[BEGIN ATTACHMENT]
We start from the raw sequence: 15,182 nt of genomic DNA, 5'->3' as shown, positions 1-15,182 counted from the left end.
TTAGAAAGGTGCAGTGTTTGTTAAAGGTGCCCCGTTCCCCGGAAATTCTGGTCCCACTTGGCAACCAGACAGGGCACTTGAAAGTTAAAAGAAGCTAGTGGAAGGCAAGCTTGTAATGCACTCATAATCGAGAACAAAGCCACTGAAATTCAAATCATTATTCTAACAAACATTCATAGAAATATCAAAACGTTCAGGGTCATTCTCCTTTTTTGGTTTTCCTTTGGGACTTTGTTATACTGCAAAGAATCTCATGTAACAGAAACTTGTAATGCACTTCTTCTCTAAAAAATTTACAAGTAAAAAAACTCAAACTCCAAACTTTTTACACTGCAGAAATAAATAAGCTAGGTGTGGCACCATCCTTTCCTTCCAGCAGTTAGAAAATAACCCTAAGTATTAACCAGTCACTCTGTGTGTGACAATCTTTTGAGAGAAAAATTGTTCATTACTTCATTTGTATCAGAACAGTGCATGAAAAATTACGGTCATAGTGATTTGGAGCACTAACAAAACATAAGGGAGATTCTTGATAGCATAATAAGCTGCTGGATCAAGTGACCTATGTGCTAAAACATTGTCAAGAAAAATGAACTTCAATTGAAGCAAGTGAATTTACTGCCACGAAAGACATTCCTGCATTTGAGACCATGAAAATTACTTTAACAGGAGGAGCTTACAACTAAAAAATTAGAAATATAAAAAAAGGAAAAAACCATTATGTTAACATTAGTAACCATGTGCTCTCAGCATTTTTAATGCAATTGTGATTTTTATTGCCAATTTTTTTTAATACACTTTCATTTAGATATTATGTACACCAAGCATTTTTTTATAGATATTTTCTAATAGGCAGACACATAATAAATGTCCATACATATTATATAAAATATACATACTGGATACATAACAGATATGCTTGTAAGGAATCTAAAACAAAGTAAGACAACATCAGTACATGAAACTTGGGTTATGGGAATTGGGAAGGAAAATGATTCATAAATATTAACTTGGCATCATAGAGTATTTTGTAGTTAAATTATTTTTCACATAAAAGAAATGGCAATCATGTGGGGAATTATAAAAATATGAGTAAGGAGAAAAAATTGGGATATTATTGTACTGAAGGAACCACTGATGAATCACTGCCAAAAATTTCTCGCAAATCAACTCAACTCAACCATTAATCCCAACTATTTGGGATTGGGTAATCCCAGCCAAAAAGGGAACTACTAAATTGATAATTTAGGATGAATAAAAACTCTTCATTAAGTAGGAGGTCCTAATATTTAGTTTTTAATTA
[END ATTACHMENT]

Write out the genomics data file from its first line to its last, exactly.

We start from the raw sequence: 15,182 nt of genomic DNA, 5'->3' as shown, positions 1-15,182 counted from the left end.
TTAGAAAGGTGCAGTGTTTGTTAAAGGTGCCCCGTTCCCCGGAAATTCTGGTCCCACTTGGCAACCAGACAGGGCACTTGAAAGTTAAAAGAAGCTAGTGGAAGGCAAGCTTGTAATGCACTCATAATCGAGAACAAAGCCACTGAAATTCAAATCATTATTCTAACAAACATTCATAGAAATATCAAAACGTTCAGGGTCATTCTCCTTTTTTGGTTTTCCTTTGGGACTTTGTTATACTGCAAAGAATCTCATGTAACAGAAACTTGTAATGCACTTCTTCTCTAAAAAATTTACAAGTAAAAAAACTCAAACTCCAAACTTTTTACACTGCAGAAATAAATAAGCTAGGTGTGGCACCATCCTTTCCTTCCAGCAGTTAGAAAATAACCCTAAGTATTAACCAGTCACTCTGTGTGTGACAATCTTTTGAGAGAAAAATTGTTCATTACTTCATTTGTATCAGAACAGTGCATGAAAAATTACGGTCATAGTGATTTGGAGCACTAACAAAACATAAGGGAGATTCTTGATAGCATAATAAGCTGCTGGATCAAGTGACCTATGTGCTAAAACATTGTCAAGAAAAATGAACTTCAATTGAAGCAAGTGAATTTACTGCCACGAAAGACATTCCTGCATTTGAGACCATGAAAATTACTTTAACAGGAGGAGCTTACAACTAAAAAATTAGAAATATAAAAAAAGGAAAAAACCATTATGTTAACATTAGTAACCATGTGCTCTCAGCATTTTTAATGCAATTGTGATTTTTATTGCCAATTTTTTTTAATACACTTTCATTTAGATATTATGTACACCAAGCATTTTTTTATAGATATTTTCTAATAGGCAGACACATAATAAATGTCCATACATATTATATAAAATATACATACTGGATACATAACAGATATGCTTGTAAGGAATCTAAAACAAAGTAAGACAACATCAGTACATGAAACTTGGGTTATGGGAATTGGGAAGGAAAATGATTCATAAATATTAACTTGGCATCATAGAGTATTTTGTAGTTAAATTATTTTTCACATAAAAGAAATGGCAATCATGTGGGGAATTATAAAAATATGAGTAAGGAGAAAAAATTGGGATATTATTGTACTGAAGGAACCACTGATGAATCACTGCCAAAAATTTCTCGCAAATCAACTCAACTCAACCATTAATCCCAACTATTTGGGATTGGGTAATCCCAGCCAAAAAGGGAACTACTAAATTGATAATTTAGGATGAATAAAAACTCTTCATTAAGTAGGAGGTCCTAATATTTAGTTTTTAATTA